House Spending Bill Seeks to ‘Optimize’ Employment Levels at DoD

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Arlington VA, Pentagon South Lot: The bill eyes new technologies to replace civilian workers and would allow DoD to restart outsourcing studies. Image: Ritu Manoj Jethani/Shutterstock.com

A spending bill for DoD up for voting in the House this week seeks to “optimize” civilian employment at the department through steps including “adoption of emerging technologies and business process improvements” such as AI and robotic process automation.

The bill, passed with only Republican votes through the Appropriations Committee, would cut nearly $1 billion from the budget request for the civilian workforce; shipyard, depot, mental health and sexual assault and response positions would be exempt, a committee report says. The measure does not spell out a potential impact on employment at the government’s largest department, although an assessment by committee Democrats said it would result in “cutting vital civilian positions.”

The report notes that under prior law, DoD is assessing its civilian workforce to determine “whether the total force manpower is properly sized for the Department’s core missions, tasks, and functions. Equally important will be the Department’s goals and success criteria for adoption of emerging technologies and business process improvements.”

Adoption of new technologies “can significantly reduce the manually intensive administrative workload that plagues the Department’s business operations and frustrates its workforce. The efficiencies gained may be applied toward increasing manning in critical fields such as data science and systems engineering or applied towards key readiness priorities,” it says.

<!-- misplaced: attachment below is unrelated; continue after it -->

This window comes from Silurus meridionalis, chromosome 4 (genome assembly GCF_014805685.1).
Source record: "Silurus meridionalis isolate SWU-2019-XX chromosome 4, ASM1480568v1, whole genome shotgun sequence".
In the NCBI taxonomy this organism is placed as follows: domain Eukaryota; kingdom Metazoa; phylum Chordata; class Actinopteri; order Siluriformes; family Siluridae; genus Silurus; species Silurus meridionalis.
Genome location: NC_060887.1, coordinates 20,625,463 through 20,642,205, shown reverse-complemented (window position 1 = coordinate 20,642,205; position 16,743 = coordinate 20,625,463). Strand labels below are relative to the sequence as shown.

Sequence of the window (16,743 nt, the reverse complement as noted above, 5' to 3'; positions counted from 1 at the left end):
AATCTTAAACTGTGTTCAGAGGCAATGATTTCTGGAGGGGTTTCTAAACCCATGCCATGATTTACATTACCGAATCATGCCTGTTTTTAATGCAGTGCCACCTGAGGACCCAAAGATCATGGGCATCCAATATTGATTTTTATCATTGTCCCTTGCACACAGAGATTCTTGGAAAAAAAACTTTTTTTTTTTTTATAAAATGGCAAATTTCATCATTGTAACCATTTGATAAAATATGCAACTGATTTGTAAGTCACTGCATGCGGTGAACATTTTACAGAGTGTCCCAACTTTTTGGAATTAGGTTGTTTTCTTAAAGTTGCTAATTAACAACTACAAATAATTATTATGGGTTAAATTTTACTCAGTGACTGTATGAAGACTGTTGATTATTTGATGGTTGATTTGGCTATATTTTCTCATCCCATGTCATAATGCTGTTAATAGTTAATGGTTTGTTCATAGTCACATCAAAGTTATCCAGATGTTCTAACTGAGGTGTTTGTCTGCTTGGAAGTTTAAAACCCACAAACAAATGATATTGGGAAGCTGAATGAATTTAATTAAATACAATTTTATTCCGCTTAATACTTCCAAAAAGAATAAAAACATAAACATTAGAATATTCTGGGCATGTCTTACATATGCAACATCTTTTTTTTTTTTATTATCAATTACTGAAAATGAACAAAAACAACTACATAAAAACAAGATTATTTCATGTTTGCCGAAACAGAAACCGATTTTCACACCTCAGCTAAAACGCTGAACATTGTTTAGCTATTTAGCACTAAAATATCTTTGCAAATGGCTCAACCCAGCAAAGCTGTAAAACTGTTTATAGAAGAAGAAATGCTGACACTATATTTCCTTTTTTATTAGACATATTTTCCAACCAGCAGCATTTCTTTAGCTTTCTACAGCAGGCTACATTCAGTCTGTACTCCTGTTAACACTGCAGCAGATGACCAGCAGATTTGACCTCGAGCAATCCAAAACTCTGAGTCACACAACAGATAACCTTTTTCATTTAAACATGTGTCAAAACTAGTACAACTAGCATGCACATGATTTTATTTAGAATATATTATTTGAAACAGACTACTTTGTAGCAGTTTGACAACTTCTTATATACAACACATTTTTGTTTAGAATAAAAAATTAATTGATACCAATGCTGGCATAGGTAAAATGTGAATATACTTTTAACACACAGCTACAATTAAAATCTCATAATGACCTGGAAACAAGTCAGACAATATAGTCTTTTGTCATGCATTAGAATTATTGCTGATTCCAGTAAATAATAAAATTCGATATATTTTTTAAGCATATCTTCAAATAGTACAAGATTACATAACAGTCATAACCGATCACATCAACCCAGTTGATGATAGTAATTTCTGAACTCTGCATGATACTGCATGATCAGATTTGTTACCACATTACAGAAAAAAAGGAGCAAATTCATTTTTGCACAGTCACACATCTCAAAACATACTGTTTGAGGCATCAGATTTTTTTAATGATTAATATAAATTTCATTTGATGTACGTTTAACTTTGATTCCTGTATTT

“Further, the Committee notes that the Department made a concerted effort in the fiscal year 2025 President’s budget request to restrain growth in civilian pay and right-size its civilian workforce. As the Committee works with the Department on this effort, it will continue to closely scrutinize the President’s budget request for civilian pay,” it says.

The White House opposes the provision, saying in a statement that “This reduction would degrade the Department’s ability to execute its mission and operations, adversely impact readiness, and negatively affect civilian recruitment and retention, a vital piece of the total force . . . The level proposed by the bill, compounding the effects of the FY 2024 enacted level against the civilian workforce, would result in an untenable gap in mission support as DOD seeks to execute increasing statutory and real-world requirements and workload.”

Other provisions would prohibit the use of funds for: paid leave and travel or related expenses of a federal employee or their dependents for the purposes of obtaining an abortion or abortion-related services; DEIA initiatives; or reinstating a COVID-19 vaccination mandate.

The bill further would allow DoD to again conduct “Circular A-76” studies comparing the costs of in-house work with contractor bids for commercial-type work that can lead to privatizing such work. That is contrary to language in a separate general government spending bill not yet scheduled for a House floor vote, which would keep in place a longstanding ban against such studies.

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